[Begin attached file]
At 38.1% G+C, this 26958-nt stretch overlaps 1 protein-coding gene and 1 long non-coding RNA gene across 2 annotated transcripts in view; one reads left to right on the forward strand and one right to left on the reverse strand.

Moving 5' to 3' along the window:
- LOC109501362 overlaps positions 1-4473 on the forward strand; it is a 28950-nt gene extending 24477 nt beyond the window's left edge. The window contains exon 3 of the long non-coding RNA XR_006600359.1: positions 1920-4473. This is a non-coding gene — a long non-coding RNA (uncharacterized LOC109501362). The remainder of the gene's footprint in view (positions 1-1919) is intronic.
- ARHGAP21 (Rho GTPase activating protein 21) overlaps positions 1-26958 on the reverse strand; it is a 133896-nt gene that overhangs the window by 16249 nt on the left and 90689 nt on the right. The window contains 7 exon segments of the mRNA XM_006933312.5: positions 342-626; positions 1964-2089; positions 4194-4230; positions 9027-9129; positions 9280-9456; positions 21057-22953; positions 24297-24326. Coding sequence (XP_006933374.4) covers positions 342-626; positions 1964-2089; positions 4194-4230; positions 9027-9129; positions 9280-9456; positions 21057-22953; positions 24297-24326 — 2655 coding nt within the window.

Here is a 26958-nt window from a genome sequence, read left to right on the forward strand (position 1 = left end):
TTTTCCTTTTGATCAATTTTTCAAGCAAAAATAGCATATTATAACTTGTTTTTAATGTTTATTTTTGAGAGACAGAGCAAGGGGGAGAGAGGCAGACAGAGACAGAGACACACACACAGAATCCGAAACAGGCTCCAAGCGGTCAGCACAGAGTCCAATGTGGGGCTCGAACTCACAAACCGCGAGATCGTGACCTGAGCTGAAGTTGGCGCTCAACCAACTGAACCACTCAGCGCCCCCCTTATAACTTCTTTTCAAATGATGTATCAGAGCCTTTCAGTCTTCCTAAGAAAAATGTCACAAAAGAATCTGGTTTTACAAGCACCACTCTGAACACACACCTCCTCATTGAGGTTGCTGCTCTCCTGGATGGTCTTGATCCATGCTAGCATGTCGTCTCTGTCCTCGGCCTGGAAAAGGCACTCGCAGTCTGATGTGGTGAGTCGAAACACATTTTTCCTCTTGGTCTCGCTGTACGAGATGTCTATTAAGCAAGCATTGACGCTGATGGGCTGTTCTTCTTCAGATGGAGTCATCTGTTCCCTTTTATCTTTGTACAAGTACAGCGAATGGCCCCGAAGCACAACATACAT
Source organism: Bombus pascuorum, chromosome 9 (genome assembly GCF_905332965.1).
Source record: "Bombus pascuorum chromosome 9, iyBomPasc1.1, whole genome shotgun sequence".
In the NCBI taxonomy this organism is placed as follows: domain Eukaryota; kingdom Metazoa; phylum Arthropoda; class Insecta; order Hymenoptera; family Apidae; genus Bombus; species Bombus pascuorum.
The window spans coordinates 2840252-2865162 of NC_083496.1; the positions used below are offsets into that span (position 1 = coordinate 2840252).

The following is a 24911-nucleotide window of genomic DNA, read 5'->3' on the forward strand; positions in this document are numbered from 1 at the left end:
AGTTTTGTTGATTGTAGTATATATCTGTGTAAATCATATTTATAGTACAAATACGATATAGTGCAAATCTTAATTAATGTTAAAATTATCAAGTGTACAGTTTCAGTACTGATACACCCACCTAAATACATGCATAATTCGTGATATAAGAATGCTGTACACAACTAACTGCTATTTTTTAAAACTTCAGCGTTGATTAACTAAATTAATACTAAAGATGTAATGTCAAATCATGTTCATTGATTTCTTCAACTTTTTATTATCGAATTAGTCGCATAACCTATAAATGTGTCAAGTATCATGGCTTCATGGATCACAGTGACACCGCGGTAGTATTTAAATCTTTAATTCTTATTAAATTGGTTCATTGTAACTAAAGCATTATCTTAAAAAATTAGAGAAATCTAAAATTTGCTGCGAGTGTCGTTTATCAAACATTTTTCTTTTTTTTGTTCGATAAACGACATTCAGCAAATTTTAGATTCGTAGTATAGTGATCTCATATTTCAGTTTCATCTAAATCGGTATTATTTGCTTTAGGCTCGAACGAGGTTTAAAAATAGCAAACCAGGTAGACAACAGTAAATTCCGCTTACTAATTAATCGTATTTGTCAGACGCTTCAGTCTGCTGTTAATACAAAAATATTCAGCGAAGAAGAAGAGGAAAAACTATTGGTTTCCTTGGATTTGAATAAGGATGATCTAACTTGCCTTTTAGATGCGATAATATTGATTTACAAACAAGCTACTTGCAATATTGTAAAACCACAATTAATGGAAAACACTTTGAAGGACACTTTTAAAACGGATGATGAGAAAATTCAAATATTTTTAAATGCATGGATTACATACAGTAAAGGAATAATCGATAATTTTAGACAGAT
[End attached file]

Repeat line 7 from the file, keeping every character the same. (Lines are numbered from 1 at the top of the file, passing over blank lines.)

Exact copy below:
Source organism: Bombus pascuorum, chromosome 9 (genome assembly GCF_905332965.1).